When Peter Swaab’s edition of Sara Coleridge: Collected Poems appeared in 2007, the media leapt upon it with gusto.

“POEMS BY DAUGHTER OF LAKES BARD DISCOVERED IN AMERICA,” ran the headline of the North-West Evening Mail: “The poems, by Sara Coleridge, had lain undiscovered for 150 years and have now been published in a collection for the first time.” “Dr Peter Swaab,” reported the Bridgwater Mercury, “stumbled across an anonymous poem by chance when he was researching for a book on William Wordsworth at the University of Texas.” The national broadsheets were similarly impressed. “A British academic has discovered 120 unknown poems by Sara Coleridge” said The Telegraph; “Now,” said The Guardian, “with the publication of 185 of her poems, two-thirds of which have only recently been discovered, the daughter of Samuel Taylor Coleridge has been revealed as a talented and versatile poet in her own right.”

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Steve Clark and David Worrall, eds., Blake, Nation and Empire

Steve Clark and David Worrall, eds., Blake, Nation and Empire. New York: Palgrave, 2006. 256pp. Illus: 8 halftones. ISBN-13: 978-0-3339-9314-9 (Hdbk.), $69.96.

Reviewed by
Julia M. Wright
Dalhousie University

This important collection of twelve essays, arising from a 2000 Blake conference at Tate Britain, offers an array of historical frames through which to recontextualize Blake—from sensibility to eighteenth-century ideas of sexuality, and from the Sierra Leone project to the diverse religious cultures of Blake's England and debates about art, economy, historiography, and proselytization. "Nation" and "Empire" are capacious categories here, allowed to float freely, as they did in Romantic-era discourse (though there are moments when distinctions between patriotism and modern nationalism, cultural nationalism and ideas of the nation-state, or settler colonies and invaded colonies would have contributed to a clearer picture of "Blake, Nation and Empire"). The aim of this volume is to continue the cultural materialist project of Clark and Worrall's earlier collections and, hence, to focus on the "minute particulars" of Blake's time and place—a project richly pursued here. This collection is not divided into parts, but I have organized my discussion below to highlight some continuities, and complementarities, among these diverse chapters beyond their shared historicist orientation.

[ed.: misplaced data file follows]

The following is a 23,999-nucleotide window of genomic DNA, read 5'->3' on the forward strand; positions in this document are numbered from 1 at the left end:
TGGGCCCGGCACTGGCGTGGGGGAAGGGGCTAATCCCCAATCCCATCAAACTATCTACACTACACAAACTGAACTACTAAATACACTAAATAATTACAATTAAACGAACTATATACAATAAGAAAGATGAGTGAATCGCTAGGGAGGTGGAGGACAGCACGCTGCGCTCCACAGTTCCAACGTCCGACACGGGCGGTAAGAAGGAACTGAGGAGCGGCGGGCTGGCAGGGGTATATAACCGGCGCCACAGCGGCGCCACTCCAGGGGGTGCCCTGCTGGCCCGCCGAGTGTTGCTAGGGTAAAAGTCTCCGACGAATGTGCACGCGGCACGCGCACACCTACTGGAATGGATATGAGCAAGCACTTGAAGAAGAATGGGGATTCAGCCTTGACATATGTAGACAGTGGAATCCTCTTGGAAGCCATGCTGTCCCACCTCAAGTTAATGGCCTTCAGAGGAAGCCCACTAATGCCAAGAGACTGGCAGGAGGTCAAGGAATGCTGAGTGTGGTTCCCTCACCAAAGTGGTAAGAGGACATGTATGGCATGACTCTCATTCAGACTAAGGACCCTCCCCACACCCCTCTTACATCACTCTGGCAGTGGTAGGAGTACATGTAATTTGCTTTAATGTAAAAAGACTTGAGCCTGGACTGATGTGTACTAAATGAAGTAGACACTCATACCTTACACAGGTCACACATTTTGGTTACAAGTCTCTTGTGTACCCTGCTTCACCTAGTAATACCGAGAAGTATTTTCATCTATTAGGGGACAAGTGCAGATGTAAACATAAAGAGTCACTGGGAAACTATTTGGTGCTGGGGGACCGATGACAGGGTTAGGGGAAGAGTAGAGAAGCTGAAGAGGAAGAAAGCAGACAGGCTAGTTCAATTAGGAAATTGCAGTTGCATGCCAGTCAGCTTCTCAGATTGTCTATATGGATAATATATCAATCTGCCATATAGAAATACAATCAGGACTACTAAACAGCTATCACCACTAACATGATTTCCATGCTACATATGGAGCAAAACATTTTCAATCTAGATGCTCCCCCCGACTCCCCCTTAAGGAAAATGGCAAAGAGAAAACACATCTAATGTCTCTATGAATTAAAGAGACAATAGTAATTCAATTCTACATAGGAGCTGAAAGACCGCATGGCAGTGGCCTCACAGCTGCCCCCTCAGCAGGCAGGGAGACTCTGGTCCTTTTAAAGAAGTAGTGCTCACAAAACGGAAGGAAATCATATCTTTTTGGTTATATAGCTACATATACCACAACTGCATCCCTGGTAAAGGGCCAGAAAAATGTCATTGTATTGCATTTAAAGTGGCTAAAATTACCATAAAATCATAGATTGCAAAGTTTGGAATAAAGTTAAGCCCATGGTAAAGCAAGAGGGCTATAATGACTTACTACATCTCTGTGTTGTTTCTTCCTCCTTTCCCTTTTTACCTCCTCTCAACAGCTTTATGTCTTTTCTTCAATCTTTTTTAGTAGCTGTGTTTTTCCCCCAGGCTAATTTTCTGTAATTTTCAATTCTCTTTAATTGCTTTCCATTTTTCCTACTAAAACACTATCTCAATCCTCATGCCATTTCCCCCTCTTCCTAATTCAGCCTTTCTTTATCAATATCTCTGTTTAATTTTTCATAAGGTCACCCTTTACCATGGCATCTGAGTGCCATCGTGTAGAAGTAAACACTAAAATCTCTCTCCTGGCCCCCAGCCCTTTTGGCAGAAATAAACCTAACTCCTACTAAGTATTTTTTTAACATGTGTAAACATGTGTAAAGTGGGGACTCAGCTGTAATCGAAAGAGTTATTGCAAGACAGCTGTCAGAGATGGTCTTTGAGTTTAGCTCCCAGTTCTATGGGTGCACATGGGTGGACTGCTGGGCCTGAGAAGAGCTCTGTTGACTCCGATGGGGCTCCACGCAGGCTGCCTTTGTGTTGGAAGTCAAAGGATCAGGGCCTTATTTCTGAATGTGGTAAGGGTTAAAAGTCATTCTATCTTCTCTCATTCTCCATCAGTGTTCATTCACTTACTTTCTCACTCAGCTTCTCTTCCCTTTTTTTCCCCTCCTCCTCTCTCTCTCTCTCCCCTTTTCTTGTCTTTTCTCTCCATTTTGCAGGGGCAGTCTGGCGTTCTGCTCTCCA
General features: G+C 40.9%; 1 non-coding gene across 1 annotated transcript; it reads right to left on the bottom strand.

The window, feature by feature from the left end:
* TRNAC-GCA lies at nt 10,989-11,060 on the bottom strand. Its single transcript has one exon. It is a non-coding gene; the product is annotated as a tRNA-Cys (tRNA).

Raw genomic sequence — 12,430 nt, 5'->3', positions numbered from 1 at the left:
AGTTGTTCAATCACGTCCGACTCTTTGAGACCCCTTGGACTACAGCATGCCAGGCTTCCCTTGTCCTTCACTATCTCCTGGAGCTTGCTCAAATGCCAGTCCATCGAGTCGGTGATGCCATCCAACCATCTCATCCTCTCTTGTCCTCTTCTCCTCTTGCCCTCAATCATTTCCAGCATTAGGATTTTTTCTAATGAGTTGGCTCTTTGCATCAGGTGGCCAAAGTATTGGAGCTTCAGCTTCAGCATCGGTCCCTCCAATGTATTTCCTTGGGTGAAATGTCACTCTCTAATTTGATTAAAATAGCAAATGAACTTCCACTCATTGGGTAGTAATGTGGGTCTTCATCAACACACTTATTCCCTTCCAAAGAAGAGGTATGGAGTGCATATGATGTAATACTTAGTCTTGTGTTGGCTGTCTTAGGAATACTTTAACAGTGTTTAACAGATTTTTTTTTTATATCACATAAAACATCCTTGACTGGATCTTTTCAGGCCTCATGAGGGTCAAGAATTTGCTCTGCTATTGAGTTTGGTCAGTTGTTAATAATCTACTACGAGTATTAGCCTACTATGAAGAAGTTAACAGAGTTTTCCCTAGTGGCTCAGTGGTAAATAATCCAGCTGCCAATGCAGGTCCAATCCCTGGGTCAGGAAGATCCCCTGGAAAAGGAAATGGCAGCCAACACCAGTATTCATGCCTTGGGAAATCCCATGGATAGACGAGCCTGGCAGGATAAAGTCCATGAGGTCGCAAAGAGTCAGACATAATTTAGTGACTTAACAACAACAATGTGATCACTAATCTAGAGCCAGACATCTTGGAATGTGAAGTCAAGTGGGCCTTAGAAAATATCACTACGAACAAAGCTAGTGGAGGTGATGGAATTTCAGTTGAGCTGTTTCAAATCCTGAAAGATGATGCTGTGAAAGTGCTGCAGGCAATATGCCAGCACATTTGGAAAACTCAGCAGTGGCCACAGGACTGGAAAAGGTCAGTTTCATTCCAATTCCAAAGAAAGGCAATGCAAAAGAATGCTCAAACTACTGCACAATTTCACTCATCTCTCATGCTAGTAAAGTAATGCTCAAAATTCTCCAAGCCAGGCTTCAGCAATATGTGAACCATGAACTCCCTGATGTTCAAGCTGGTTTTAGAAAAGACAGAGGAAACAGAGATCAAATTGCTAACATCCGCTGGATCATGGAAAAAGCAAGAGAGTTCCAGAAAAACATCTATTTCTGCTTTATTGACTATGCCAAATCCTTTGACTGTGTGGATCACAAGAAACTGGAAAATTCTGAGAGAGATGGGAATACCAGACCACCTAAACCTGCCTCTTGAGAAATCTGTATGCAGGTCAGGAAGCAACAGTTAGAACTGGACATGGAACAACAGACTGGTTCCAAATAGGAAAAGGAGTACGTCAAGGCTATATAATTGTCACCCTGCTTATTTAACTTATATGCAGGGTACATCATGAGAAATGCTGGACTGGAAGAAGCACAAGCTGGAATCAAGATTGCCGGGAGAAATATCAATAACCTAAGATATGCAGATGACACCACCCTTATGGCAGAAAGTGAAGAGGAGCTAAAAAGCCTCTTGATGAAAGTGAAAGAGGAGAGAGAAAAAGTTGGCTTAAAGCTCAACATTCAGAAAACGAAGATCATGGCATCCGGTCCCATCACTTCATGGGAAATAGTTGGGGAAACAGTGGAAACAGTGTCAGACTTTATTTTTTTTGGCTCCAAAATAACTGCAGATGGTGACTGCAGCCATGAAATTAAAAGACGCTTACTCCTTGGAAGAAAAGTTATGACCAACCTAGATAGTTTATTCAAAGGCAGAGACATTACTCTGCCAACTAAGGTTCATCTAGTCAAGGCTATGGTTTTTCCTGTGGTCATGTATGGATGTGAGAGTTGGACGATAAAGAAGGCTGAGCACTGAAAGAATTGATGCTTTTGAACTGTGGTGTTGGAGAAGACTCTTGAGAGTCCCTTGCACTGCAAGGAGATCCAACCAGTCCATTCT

Matthew S. Buckley, Tragedy Walks the Streets: The French Revolution in the Making of Modern Drama

Matthew S. Buckley, Tragedy Walks the Streets: The French Revolution in the Making of Modern Drama. Baltimore: Johns Hopkins UP, 2006. x + 191pp. $49.95 (Hdbk; ISBN-10: 0-8018-8434-9).

Reviewed by
Lissette Lopez Szwydky
Penn State University

Matthew S. Buckley's Tragedy Walks the Streets: The French Revolution in the Making of Modern Drama is "an effort to render explicit, and thus pull into the active present, modern drama's connection—it's 'secret link'—not only to the drama of the French Revolution but also, and through it, to the dramas of the pre-Revolutionary past" (152). The author uncovers the modern drama's "secret link" to the past through an interdisciplinary analysis of the politics of the French Revolution as played out both in the streets and on the stages of Paris, as well as London. Although the title of the book suggests an historical approach to developments in the drama from the late-eighteenth century to the early-twentieth century, Buckley instead offers a history of the dramatic character of the French Revolution, its relationship to the dramas staged in the decades immediately before and after, its influence on English political and literary authors, and finally "the Revolution's relationship to the formal development of modern drama between 1780 and 1840" (1). The aims of the book are many, but in its multi-national (France, England, and Germany) coverage of the theatricality of politics during this period, its focus is fixed on the permanent effects of the French Revolution on European cultural production.

Kevin Gilmartin, Writing Against Revolution: Literary Conservatism in Britain, 1790-1832

Kevin Gilmartin, Writing Against Revolution: Literary Conservatism in Britain, 1790-1832. Cambridge: Cambridge University Press, 2007. Xii + 316 pp. 3 Illustrations. $90.00 (Hdbk; 0-521-86113-6).

Reviewed by
Anthony Jarrells
University of South Carolina